One of these disciples was Count de Puyseguer, who developed Mesmer's
art and began practicing at Soissons, France.
Early Medical Hypnosis in England
In 1841 James Braid, an English physician, examined a patient
who had been mesmerized. He recognized the psychological nature
of the patient's condition and coined the words "hypnosis"
and "hypnotism" (from the Greek word hupnos,
meaning "sleep"). It was Braid who started the first
scientific studies of hypnosis as a psychological condition of
great scientific importance.
Breuer and Freud
Among the most important European medical practitioners of the nineteenth century who made use of hypnosis were Charot, of France, Breuer, and Freud, of Austria.
Breuer was a prominent Viennese doctor who worked for some time in close partnership with Freud, but it was not long before Freud's over-assertive manner led to clashes.
One of Breuer's more intriguing case histories concerned a woman patient that he had under observation from 1880 to 1882. She had a hysterical deafness and loss of memory. She had been taking care of her sick father.
Breuer noticed that occasionally she would shake off her memory loss, and at other times she seemed bewildered. Each time he found her in this state of confusion he hypnotized her and insisted she tell him what she had been thinking. Today this approach is known as hypno-analysis, or psychoanalysis carried out under hypnosis. In this manner Breuer was able to overcome the psychic mechanisms that prevented her from realizing what was upsetting her.
Under hypnosis it became apparent that her deep attachment to her father was the reason for her hysteria. While nursing him during his illness she had been under great stress. Most of her thoughts were sexual in nature and concerned a physical desire for her father. Once she gave open expression to her desires while under hypnosis she immediately began to get better.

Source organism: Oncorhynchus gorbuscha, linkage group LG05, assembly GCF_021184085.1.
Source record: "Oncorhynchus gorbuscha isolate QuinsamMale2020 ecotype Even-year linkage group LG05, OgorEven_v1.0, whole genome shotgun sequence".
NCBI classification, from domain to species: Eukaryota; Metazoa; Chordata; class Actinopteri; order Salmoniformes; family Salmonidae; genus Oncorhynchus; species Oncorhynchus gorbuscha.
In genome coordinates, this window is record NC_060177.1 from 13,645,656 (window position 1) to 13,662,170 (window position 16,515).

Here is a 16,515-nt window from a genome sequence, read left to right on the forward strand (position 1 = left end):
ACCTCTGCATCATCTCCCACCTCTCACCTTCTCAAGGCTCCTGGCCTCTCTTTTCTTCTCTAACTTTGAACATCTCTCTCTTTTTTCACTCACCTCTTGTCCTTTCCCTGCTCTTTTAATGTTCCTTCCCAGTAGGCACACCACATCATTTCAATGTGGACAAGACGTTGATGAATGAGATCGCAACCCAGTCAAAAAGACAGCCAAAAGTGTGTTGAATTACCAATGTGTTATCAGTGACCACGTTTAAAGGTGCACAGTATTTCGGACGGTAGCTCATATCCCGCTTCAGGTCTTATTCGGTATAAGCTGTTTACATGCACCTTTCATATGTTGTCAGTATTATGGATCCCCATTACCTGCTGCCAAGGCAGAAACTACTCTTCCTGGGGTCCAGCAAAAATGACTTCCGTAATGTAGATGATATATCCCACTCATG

Freud, in talking over this case with Breuer, was inspired with the idea that symptoms in hysterical patients were caused by something that happened in their early lives. Freud tried hypnosis for some time but was not very proficient at it. The next approach he tried after hypnosis was to extract subconscious thoughts from his patients by persuading them to reach further and further back into their past memories, in other words, the process of psychoanalysis.
The problem with psychoanalysis was that it usually lasted
over many months, or even years. The first World War brought with
it thousands of cases of traumatic neurosis in soldiers and Freud
declared that if psychotherapy was to be really useful it would
have to be used along with hypnosis.